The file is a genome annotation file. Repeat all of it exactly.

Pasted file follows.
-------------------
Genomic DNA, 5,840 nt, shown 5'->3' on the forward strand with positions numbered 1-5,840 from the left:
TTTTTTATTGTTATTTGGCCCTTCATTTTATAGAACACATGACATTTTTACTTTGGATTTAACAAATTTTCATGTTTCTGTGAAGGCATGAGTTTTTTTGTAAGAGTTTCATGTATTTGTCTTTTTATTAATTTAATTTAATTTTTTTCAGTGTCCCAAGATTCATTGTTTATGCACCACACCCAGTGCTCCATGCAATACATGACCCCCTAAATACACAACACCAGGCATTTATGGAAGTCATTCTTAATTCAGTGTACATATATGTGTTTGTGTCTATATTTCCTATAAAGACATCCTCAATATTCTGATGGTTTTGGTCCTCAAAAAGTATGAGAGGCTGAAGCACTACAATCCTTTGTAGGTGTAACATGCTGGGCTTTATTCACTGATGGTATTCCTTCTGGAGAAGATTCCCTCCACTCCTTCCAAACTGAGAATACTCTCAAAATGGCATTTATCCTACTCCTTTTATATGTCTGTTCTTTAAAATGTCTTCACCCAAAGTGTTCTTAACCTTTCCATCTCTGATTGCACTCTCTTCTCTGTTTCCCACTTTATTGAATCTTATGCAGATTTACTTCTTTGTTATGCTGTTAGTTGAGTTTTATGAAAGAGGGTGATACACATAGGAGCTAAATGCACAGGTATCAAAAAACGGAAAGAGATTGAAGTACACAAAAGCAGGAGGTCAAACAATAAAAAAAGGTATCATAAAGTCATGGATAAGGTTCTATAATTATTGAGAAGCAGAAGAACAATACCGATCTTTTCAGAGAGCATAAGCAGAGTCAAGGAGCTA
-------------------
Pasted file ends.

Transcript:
Genomic DNA, 5,840 nt, shown 5'->3' on the forward strand with positions numbered 1-5,840 from the left:
TTTTTTATTGTTATTTGGCCCTTCATTTTATAGAACACATGACATTTTTACTTTGGATTTAACAAATTTTCATGTTTCTGTGAAGGCATGAGTTTTTTTGTAAGAGTTTCATGTATTTGTCTTTTTATTAATTTAATTTAATTTTTTTCAGTGTCCCAAGATTCATTGTTTATGCACCACACCCAGTGCTCCATGCAATACATGACCCCCTAAATACACAACACCAGGCATTTATGGAAGTCATTCTTAATTCAGTGTACATATATGTGTTTGTGTCTATATTTCCTATAAAGACATCCTCAATATTCTGATGGTTTTGGTCCTCAAAAAGTATGAGAGGCTGAAGCACTACAATCCTTTGTAGGTGTAACATGCTGGGCTTTATTCACTGATGGTATTCCTTCTGGAGAAGATTCCCTCCACTCCTTCCAAACTGAGAATACTCTCAAAATGGCATTTATCCTACTCCTTTTATATGTCTGTTCTTTAAAATGTCTTCACCCAAAGTGTTCTTAACCTTTCCATCTCTGATTGCACTCTCTTCTCTGTTTCCCACTTTATTGAATCTTATGCAGATTTACTTCTTTGTTATGCTGTTAGTTGAGTTTTATGAAAGAGGGTGATACACATAGGAGCTAAATGCACAGGTATCAAAAAACGGAAAGAGATTGAAGTACACAAAAGCAGGAGGTCAAACAATAAAAAAAGGTATCATAAAGTCATGGATAAGGTTCTATAATTATTGAGAAGCAGAAGAACAATACCGATCTTTTCAGAGAGCATAAGCAGAGTCAAGGAGCTA